Join the Meeting Place for Moms!
Talk to other moms, share advice, and have fun!

(minimum 6 characters)

Looking for advice on curriculum for HS a child with special needs/learning disabilities

Posted by on Feb. 9, 2012 at 10:03 AM
  • 24 Replies
  • 864 Total Views
1 mom liked this
Hi Moms,
I am looking for any and all advice and suggestions. My son is 8 y/o and currently in the 2nd grade. He has had an IEP since the age of 3. He has received additional help in math, reading and comprehension since Kinder. He is miserable and very unhappy at school; that is why I am seriously considering HS. He would do so much better in a one on one environment and with a different mode of teaching IMHO.
Sooooo, my ?s are: Do any of you moms teach kids at home with learning disabilities/special needs? How has it worked for you and your child? What secular curriculum can you recommend? I plan on joining home schooling groups for social and physical outlets.
Any suggestions, experiences, and recommendations are greatly appreciated!!! Thank you :)
Posted on CafeMom Mobile
by on Feb. 9, 2012 at 10:03 AM
Add your quick reply below:
You must be a member to reply to this post.
Replies (1-10):
htreveth
by Heidi on Feb. 10, 2012 at 12:39 AM
Bump
Posted on CafeMom Mobile
htreveth
by Heidi on Feb. 10, 2012 at 10:27 AM
Anyone? :) pretty please?
Posted on CafeMom Mobile
Uniquecoolio
by Welcome Squad on Feb. 11, 2012 at 12:38 PM
1 mom liked this

i wish i had some advisement for you. i hate to see no responses to your quest for help! i just very recently started homeschooling my 14 1/2 year old 8th grader who has special needs and always had an IEP. he hated school also! honestly, at this point i'm just winging it. sleuthing around the net for suggestions, ideas, etc. i put together worksheets for him, downloaded what 8th graders are learning this year in each core subject, etc. he's certainly doing well enough according to ME! i give him several 8th grade spelling words daily to look up and define, sentences, type several times, etc. He has a science workbook I bought for 8th grade, I downloaded a bunch of Civil War readings and quizzes, etc. He seems happy enough. And he's home alone doing his work because I'm a single mom. He does pretty well on his own. I check on him at lunch. One of my best resources has been Homeschooling for Dummies! it's worth the 20 bucks I paid at Barnes and noble - or online if you have time to buy used and wait a few days. honestly, If you just yank him out and START (like I did) it's probably easiest. Once the decision was made, the rest has been pretty darn easy! best to you, lynn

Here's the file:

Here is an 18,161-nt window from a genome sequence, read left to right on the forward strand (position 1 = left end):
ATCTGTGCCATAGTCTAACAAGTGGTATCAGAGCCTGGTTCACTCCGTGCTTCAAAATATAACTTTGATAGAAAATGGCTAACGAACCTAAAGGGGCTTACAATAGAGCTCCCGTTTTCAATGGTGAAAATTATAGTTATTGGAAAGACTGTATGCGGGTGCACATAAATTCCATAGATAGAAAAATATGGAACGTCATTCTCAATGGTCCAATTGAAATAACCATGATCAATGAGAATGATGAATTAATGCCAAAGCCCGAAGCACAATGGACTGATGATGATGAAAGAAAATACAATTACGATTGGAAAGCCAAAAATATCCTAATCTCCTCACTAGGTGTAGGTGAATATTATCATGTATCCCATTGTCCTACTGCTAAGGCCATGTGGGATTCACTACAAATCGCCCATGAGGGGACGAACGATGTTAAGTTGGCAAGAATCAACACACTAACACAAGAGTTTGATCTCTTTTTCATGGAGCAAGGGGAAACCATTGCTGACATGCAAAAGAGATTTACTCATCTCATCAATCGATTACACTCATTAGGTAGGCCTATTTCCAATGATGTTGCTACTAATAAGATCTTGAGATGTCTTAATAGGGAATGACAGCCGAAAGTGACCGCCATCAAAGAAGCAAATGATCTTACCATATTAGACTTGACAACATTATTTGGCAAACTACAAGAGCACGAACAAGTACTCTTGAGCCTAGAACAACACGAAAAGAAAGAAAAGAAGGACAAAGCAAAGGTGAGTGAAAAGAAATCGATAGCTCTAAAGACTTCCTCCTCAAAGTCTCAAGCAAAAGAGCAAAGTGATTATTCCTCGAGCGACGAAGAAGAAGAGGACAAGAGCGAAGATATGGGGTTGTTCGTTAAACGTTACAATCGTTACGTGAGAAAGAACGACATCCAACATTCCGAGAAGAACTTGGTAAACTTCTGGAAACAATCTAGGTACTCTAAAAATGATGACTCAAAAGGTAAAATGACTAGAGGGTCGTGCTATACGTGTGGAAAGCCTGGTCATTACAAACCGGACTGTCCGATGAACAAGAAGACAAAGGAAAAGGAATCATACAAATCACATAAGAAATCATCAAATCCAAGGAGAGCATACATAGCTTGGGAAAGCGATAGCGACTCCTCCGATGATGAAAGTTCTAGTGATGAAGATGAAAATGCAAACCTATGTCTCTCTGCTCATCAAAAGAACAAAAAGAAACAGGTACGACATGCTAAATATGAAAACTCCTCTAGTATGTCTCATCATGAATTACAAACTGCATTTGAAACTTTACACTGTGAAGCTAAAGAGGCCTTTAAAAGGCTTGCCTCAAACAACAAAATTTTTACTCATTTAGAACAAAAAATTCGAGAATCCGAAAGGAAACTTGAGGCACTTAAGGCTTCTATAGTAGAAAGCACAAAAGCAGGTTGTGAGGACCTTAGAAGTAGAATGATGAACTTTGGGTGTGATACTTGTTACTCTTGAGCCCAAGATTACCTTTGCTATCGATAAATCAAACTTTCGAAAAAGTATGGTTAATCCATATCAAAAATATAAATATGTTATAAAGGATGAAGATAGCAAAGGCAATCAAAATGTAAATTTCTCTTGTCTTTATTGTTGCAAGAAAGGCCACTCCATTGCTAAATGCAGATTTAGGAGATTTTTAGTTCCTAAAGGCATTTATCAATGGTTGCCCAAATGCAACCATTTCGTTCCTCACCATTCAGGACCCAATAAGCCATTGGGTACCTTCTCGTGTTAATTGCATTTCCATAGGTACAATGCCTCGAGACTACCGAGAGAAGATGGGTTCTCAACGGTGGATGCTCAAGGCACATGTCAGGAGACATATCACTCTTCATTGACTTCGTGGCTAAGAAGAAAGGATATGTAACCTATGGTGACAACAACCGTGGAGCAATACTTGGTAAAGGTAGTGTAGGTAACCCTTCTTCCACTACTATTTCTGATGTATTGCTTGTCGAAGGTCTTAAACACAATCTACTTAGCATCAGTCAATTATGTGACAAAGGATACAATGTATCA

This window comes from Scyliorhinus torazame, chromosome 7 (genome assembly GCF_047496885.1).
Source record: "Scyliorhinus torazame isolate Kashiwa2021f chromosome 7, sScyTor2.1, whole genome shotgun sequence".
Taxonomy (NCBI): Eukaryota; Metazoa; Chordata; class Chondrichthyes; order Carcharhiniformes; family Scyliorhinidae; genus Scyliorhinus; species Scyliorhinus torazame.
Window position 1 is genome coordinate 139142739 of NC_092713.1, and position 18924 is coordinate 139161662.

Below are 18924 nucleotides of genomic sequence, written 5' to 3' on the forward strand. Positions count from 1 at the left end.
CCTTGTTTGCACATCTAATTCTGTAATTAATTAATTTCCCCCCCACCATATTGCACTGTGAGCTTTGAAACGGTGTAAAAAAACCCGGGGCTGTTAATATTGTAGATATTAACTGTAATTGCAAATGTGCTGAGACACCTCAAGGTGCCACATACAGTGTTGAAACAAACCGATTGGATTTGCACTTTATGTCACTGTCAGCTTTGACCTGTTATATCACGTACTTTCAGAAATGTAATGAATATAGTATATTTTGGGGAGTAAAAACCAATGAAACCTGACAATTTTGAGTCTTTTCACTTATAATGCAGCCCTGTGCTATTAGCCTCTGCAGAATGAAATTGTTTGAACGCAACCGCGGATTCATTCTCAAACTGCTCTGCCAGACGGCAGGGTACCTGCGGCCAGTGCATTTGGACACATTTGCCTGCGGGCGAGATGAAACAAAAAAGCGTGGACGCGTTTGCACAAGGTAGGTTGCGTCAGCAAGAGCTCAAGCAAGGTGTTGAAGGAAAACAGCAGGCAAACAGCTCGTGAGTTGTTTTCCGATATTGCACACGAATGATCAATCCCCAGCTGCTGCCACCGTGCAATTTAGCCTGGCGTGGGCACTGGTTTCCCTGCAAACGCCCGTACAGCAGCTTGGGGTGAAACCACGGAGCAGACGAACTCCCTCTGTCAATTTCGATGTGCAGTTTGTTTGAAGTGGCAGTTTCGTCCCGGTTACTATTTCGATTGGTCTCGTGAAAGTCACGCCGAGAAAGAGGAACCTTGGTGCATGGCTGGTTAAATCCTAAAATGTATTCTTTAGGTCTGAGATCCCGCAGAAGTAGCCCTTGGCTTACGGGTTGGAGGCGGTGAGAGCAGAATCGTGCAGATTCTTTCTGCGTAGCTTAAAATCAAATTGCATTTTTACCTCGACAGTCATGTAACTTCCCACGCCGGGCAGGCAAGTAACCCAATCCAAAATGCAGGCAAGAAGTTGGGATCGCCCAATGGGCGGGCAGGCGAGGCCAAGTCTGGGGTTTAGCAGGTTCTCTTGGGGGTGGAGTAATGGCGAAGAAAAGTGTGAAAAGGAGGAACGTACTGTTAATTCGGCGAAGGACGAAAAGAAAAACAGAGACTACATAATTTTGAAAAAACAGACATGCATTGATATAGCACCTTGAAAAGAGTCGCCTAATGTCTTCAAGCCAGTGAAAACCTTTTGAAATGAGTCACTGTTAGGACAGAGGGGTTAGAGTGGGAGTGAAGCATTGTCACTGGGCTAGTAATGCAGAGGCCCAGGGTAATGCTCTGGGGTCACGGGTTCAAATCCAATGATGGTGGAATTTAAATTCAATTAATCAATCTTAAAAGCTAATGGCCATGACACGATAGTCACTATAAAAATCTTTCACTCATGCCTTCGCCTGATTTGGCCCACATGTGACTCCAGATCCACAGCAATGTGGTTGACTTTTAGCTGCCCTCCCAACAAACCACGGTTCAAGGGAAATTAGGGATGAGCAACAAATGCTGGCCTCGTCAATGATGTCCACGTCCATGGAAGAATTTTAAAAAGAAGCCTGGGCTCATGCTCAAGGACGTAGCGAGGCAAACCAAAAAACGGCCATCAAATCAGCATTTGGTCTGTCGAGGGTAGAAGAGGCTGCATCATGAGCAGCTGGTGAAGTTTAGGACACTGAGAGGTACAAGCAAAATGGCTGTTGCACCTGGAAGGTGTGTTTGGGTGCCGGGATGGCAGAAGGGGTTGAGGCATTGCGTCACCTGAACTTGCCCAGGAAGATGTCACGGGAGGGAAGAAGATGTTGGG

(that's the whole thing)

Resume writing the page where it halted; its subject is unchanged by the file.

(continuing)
KickButtMama
by G.O. Shannon on Feb. 11, 2012 at 2:17 PM
1 mom liked this
My oldest has Aspergers, SPD and PDD. Honestly I've found that he needs a visual program, as he is a total visual learner. I have never found a program that works completely. I make my own. Pre-2nd grade we liked www.time4learning.com but after 2nd grade it changes from being a visual stimulating curriculum to being a reading based program.

I'm here for you!
JulieBrown
by Helping Hands on Feb. 11, 2012 at 6:39 PM
1 mom liked this

I think it would be worth finding out how your child learns best.  One of mine learns best from reading and the other through watching other people on youtube. 

We use some of the software at Super Duper.  http://www.superduperinc.com/search/topicSearch.aspx?id=56&nfp_topic=Software

KKainer
by Welcome Squad on Feb. 12, 2012 at 2:49 PM
1 mom liked this